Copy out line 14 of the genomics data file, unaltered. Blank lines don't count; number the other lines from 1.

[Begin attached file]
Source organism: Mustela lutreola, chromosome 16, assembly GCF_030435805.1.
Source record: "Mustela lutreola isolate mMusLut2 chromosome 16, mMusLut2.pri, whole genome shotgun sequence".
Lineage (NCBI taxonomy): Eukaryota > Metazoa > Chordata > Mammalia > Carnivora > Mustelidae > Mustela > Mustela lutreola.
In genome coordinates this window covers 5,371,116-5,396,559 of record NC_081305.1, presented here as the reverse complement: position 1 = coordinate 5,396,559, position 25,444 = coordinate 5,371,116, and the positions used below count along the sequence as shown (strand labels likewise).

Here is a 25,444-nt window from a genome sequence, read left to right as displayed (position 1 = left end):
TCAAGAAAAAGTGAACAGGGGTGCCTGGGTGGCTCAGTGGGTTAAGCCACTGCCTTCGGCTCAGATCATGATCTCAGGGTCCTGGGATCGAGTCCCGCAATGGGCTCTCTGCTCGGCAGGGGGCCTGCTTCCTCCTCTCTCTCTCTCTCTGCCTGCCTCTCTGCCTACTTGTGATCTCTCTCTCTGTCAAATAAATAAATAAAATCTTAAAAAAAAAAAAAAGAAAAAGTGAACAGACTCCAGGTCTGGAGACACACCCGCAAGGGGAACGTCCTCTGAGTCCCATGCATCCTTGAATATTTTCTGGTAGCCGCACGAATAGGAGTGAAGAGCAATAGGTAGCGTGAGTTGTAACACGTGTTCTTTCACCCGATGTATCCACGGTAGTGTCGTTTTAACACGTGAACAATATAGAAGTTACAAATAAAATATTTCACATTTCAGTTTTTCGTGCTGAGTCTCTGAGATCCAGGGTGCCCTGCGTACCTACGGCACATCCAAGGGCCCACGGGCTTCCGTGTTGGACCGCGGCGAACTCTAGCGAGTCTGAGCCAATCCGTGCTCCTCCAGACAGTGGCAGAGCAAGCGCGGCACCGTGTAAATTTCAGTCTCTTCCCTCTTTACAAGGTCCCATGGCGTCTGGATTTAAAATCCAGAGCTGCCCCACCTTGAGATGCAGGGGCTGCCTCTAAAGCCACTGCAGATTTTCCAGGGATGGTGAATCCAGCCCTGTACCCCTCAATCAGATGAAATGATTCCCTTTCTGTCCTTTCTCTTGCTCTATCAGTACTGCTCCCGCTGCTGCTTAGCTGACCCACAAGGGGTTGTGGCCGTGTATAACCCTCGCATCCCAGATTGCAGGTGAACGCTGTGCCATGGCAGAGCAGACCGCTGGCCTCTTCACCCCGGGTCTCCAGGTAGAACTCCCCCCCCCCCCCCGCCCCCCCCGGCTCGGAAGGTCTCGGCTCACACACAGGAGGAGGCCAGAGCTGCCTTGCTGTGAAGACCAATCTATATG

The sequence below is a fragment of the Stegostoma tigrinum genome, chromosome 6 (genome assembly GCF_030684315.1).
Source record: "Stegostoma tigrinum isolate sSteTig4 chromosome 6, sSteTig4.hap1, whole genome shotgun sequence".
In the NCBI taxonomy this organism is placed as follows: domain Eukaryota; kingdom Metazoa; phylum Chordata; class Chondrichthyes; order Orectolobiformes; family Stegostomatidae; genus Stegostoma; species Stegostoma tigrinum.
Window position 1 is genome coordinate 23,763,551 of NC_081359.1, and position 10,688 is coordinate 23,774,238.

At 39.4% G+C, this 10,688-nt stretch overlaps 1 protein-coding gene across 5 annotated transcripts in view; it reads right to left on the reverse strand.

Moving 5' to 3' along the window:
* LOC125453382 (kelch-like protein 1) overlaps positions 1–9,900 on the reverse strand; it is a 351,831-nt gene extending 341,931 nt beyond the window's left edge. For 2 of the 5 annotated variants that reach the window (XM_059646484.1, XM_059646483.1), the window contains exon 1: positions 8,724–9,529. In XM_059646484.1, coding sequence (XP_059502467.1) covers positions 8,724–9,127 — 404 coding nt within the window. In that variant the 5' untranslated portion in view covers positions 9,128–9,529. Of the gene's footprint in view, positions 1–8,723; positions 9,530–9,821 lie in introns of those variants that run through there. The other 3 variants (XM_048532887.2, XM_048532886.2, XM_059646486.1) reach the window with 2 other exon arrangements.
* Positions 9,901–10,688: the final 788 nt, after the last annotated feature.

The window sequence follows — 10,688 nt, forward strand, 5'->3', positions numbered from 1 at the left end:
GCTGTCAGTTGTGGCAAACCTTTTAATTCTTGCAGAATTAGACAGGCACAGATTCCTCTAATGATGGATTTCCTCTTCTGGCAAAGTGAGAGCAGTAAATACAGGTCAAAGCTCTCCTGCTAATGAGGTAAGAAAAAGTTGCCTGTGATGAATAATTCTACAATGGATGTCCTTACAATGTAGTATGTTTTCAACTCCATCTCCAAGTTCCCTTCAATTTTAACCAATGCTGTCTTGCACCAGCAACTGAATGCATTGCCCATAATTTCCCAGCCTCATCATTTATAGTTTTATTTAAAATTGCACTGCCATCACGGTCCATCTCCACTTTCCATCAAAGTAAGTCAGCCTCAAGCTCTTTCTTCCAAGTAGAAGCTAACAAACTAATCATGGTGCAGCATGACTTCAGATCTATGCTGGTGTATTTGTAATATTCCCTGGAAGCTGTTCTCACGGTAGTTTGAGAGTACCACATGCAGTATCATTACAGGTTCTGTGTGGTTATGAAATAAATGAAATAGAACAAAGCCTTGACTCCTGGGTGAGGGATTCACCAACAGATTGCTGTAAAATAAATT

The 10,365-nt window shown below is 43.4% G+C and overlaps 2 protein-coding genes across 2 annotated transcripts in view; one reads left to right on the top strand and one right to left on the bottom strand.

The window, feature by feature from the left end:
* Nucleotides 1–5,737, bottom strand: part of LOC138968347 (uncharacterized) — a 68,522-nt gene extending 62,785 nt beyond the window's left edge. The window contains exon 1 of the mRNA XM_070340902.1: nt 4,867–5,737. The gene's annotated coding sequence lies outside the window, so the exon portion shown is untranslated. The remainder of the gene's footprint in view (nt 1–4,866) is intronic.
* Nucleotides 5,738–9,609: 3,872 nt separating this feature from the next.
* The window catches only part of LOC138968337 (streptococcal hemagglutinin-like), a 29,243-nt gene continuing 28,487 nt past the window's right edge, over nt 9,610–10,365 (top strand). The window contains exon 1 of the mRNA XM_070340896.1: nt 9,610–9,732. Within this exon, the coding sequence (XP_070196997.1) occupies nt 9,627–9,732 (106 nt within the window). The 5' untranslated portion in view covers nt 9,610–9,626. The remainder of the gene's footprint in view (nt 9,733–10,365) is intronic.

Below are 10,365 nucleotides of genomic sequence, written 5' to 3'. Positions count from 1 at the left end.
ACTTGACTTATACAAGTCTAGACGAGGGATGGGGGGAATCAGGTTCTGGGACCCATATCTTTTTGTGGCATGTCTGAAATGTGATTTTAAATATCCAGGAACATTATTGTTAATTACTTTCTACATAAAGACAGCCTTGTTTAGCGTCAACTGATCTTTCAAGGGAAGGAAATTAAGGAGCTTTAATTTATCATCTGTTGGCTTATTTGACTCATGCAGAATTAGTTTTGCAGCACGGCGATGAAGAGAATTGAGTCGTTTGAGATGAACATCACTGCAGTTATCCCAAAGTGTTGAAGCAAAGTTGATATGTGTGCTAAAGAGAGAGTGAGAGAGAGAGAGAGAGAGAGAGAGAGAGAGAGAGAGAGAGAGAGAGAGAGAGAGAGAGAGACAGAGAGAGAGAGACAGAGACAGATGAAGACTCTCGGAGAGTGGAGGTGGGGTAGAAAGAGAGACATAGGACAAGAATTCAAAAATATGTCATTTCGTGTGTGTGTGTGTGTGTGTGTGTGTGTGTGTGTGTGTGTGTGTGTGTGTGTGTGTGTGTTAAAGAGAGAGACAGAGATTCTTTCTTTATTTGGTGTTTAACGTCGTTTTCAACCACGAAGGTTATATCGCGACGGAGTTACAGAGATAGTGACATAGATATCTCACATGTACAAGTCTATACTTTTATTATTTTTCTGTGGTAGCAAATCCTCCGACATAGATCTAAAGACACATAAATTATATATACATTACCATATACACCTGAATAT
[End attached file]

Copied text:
* Positions 9,901–10,688: the final 788 nt, after the last annotated feature.